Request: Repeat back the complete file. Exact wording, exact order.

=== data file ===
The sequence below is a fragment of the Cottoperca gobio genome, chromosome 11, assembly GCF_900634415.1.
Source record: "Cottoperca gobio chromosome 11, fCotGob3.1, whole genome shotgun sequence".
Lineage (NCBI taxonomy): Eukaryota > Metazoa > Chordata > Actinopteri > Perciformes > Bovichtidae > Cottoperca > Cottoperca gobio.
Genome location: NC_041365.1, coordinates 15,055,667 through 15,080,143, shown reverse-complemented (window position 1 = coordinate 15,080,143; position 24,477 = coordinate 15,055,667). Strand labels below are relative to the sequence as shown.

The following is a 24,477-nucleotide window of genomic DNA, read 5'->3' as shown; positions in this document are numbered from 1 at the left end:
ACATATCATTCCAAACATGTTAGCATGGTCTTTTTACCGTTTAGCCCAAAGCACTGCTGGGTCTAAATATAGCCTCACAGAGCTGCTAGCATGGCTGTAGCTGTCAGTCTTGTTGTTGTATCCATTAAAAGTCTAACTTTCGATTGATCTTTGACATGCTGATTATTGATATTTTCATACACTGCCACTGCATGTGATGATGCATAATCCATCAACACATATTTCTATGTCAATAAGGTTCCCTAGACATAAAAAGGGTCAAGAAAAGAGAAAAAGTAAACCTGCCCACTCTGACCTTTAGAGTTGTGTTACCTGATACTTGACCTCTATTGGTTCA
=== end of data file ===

The sequence below is a fragment of the Cottoperca gobio genome, chromosome 11, assembly GCF_900634415.1.
Source record: "Cottoperca gobio chromosome 11, fCotGob3.1, whole genome shotgun sequence".
Lineage (NCBI taxonomy): Eukaryota > Metazoa > Chordata > Actinopteri > Perciformes > Bovichtidae > Cottoperca > Cottoperca gobio.
Genome location: NC_041365.1, coordinates 15,055,667 through 15,080,143, shown reverse-complemented (window position 1 = coordinate 15,080,143; position 24,477 = coordinate 15,055,667). Strand labels below are relative to the sequence as shown.

The following is a 24,477-nucleotide window of genomic DNA, read 5'->3' as shown; positions in this document are numbered from 1 at the left end:
ACATATCATTCCAAACATGTTAGCATGGTCTTTTTACCGTTTAGCCCAAAGCACTGCTGGGTCTAAATATAGCCTCACAGAGCTGCTAGCATGGCTGTAGCTGTCAGTCTTGTTGTTGTATCCATTAAAAGTCTAACTTTCGATTGATCTTTGACATGCTGATTATTGATATTTTCATACACTGCCACTGCATGTGATGATGCATAATCCATCAACACATATTTCTATGTCAATAAGGTTCCCTAGACATAAAAAGGGTCAAGAAAAGAGAAAAAGTAAACCTGCCCACTCTGACCTTTAGAGTTGTGTTACCTGATACTTGACCTCTATTGGTTCA